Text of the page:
Humble Pie

They don’t have Pepsiâ„¢.

Well, maybe that’s a little sweeping. In the spirit of Heinlein’s Fair Witnesses, let me amend that statement to reflect precisely what I saw or, more accurately, did not see.

In four weeks in the major cities of New Zealand and Australia, I did not see one can, bottle (glass or plastic), or soda fountain dispensing Pepsiâ„¢. Not in a restaurant. Not in a bar. Not in a full-service grocery or convenience store. Not in a vending machine.

I did not see even one ad for Pepsiâ„¢ — no billboard, street sign, or TV spot — and I think that says it all.

Now, I had not expected to find my tipple of choice: Caffeine-free Diet Pepsiâ„¢ in a 12-ounce plastic bottle. Serving a niche market par excellence, this product can be tricky to find even in my city of residence. But in these days of global markets, what I did find was shocking: no Pepsiâ„¢ anywhere, of any kind. Not diet. Not full-test. Not nothing.

I know what you’re thinking: “How do they stand it?”

But that’s not what I’m thinking. After all, if they don’t have any Pepsiâ„¢ at all, they can’t know what they’re missing. But I can, as can legions of other North American tourists. So what I’m thinking is this: “There oughta be a law.”

A full-disclosure-before-booking-flights law, I’m thinking. Something akin to a truth-in-advertising law, I’m thinking.

Or, if not a law — after all, it’s notoriously hard to legislate decency — then at least some social mores along the lines of come-on-it’s-just-common-courtesy-to-be upfront-about-it. Something — anything — that would alert Pepsiâ„¢-dependent travellers to the inexplicable absence of this product in Australia and New Zealand. That’s what I’m thinking.

Of course, reciprocity is key to strong relations, so maybe Canada should come with its own warning labels.

For potential tourists from Down Under, that would include a notification that we don’t routinely offer warm, flaky scones and sweet, heavy cream just a shade different from (and better than!) our whipped cream to accompany mid-morning coffee-and-tea breaks. In Australia, we enjoyed this apparently commonplace treat in establishments ranging from a chic cafe in a downtown botanical garden to an otherwise spartan rest stop out in the middle of nowhere (a rest stop that was one part Aboriginal art gallery, one part souvenir/convenience shop, and one part biker bar).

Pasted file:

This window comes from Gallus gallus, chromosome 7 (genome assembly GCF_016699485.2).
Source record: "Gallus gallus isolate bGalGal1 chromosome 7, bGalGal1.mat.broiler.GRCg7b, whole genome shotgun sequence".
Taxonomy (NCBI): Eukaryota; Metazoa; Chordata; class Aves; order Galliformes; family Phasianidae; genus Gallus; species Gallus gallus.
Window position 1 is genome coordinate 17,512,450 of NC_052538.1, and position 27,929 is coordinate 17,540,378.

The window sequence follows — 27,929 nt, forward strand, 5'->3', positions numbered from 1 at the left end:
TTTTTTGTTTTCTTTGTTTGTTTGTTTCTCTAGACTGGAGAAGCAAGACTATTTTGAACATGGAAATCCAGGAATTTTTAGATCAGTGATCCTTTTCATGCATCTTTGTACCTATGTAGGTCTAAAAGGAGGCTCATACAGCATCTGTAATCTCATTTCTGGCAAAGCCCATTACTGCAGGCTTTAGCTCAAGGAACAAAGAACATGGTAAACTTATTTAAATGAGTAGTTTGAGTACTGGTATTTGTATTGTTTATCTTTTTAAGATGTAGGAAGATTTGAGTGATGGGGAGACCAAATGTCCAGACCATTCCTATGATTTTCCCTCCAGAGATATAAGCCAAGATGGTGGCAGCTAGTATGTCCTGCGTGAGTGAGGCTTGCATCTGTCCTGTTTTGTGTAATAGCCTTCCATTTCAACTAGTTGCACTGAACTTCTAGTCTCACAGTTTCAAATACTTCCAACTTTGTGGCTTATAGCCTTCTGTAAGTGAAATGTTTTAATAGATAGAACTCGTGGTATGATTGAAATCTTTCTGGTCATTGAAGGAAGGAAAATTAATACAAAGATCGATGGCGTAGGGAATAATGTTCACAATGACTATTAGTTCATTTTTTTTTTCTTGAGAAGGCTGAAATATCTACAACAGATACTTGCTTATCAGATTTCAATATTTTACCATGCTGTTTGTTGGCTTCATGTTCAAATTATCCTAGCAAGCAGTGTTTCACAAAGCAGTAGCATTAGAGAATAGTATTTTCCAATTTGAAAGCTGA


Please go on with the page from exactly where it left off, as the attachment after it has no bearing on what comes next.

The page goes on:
For potential tourists from other parts of the world, I’m thinking there’s still some work to be done to identify the inexplicable product absences from their points of view. Scots, for example, might like to know that they can’t get haggis on this side of the Pond; Brits, that they can’t order warm beer.

And then there are the strange differences in products purporting to be the same. Turks might want to be warned about what Timmy’s does to coffee, New Yorkers about what we do to bagels, and the French about what we do to croissants.

There is, I’m thinking, a whole world of comestible cautions to be documented. And so I humbly offer myself as food-and-beverage cautioneer, at taxpayers’ expense of course. It is, after all, for the good of our international relationships. And if that seems a touch too high-falutin’, well, consider it merely the necessary cost of common courtesy.

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8 Responses to Humble Pie

  1. My husband’s very choice of beverage and he is addicted to it! How did you manage? Perhaps, like storing up blood against future need, you should have flown packages of this elixir in coolers of crushed ice to points along your projected route? You can purchase clotted cream Devon-style in the dairy section of “selected” Canadian grocery stores; as it comes to our backwater of civilization you should be able to find it close to home. Or make it yourself from a recipe? President’s Choice Devon Custard isn’t quite the same, but adds an authentic taste to “high tea.”

    • Isabel Gibson says: